What Is a No-Appraisal Mortgage?
The term no-appraisal mortgage refers to a type of home loan that doesn't require an appraisal. This means an independent opinion of the property’s current fair market value (FMV) is not necessary. The majority of lenders provide no-appraisal mortgages for refinancing purposes while others may offer them for first-time loans. No-appraisal mortgages account for borrowers' credit histories and how much each owes on their existing mortgages. This type of mortgage does not consider the going price for similar homes in the area.
- A no-appraisal mortgage is a home loan that doesn't require an appraisal.
- The majority of lenders provide no-appraisal mortgages for refinancing purposes while others may offer them for first-time loans.
- The threshold for no-appraisal mortgage loans is $400,000.
- Many of these loans help troubled borrowers stay in their homes by lowering their monthly payments.
- No-appraisal loans are offered by a number of government agencies, including the Federal Housing Administration.
Understanding No-Appraisal Mortgages
An appraisal determines the total value of a property based on the value of the land, the age and condition of the structure, as well as the features in the property. The appraisal is a very important part of the homebuying process and is required before a lender agrees to advance a mortgage. An appraisal is required regardless of whether a borrower wants a new mortgage or is just looking to refinance. That's because lenders use appraisals to calculate loan values.
Some mortgage products eliminate the need for an appraisal. These are called no-appraisal mortgages or no-appraisal loans. As of October 2019, appraisals may not be required for real estate transactions under $400,000, as per a new rule set by the Office of the Comptroller of the Currency (OCC), the Federal Reserve, and the Federal Deposit Insurance Corporation (FDIC). The move, which increased the threshold from $250,000, was in response to price appreciation in the housing market.
You aren't automatically exempt from getting an appraisal just because your property is valued under $400,000 because it's ultimately up to the lender.
Many no-appraisal mortgages help homeowners in trouble by lowering their monthly mortgage payments and keeping them in their homes. Since no appraisal is required, these products also help borrowers save the associated fee.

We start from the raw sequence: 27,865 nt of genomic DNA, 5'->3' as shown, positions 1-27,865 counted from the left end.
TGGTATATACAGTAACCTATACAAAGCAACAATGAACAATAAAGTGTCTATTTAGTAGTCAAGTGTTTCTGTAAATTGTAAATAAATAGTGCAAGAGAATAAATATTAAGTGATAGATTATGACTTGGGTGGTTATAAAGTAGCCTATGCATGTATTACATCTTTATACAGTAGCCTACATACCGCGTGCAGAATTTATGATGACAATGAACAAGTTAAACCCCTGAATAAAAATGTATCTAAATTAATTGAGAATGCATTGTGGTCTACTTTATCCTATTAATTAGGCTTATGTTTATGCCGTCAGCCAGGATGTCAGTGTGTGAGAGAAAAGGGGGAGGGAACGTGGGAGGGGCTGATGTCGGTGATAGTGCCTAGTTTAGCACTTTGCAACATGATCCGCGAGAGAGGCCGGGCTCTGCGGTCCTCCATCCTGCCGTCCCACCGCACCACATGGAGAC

No-appraisal mortgage programs are found throughout the market. They are offered to homeowners who don't qualify for conventional refinancing from banks or direct mortgage lenders by different agencies. The majority of these borrowers are underwater, meaning they owe more than their homes are worth because their properties declined in value since the original date of purchase.
In some cases, income and employment status are not criteria. This allows unemployed homeowners or those with reduced salaries to refinance. This type of loan is extremely helpful for homeowners with significant equity in their homes who need to tap some of that value during a period of financial hardship.
As a matter of policy, however, offering no-appraisal loans to individuals who may not otherwise qualify is a matter of debate. Low lending standards arguably contributed to a run-up in housing prices prior to the Great Recession, and also to the subsequent crash. Part of the government solution to the Great Recession, involved the creation of the Home Affordable Refinance Program (HARP), which provided loans to individuals who couldn’t otherwise afford them.
Examples of No-Appraisal Mortgages
As mentioned above, borrowers can check with their lenders to see if they qualify for a no-appraisal mortgage for properties under $400,000. Qualifying borrowers may also find no-appraisal programs throughout the financial industry. The majority of these are refinancing loans that help lower-income or homeowners who are struggling, like those offered by the Federal Housing Administration (FHA). This agency offers streamlined refinancing with no appraisal, provided borrowers have an existing FHA loan.
HARP also offered no-appraisal mortgages. This program, which ran between April 1, 2009, and Dec. 31, 2018, provided loans to borrowers who struggled to afford the monthly payments on their conventional mortgages backed by Fannie Mae and Freddie Mac.
The U.S. Department of Agriculture (USDA), which caters to rural homeowners with low or very low incomes, also offers streamlined, no-appraisal mortgages. These loans sometimes come with low interest rates plus a premium for mortgage insurance, although they do have strict income limits.
Lastly, the Veterans Administration (VA), provides streamlined, no-appraisal refinancing loans. These mortgages are called VA Interest Rate Reduction Refinance Loans (IRRRL) and are meant for qualifying service members of the U.S. military. IRRRLs are offered to those refinancing an existing VA loan, just like those offered by the FHA.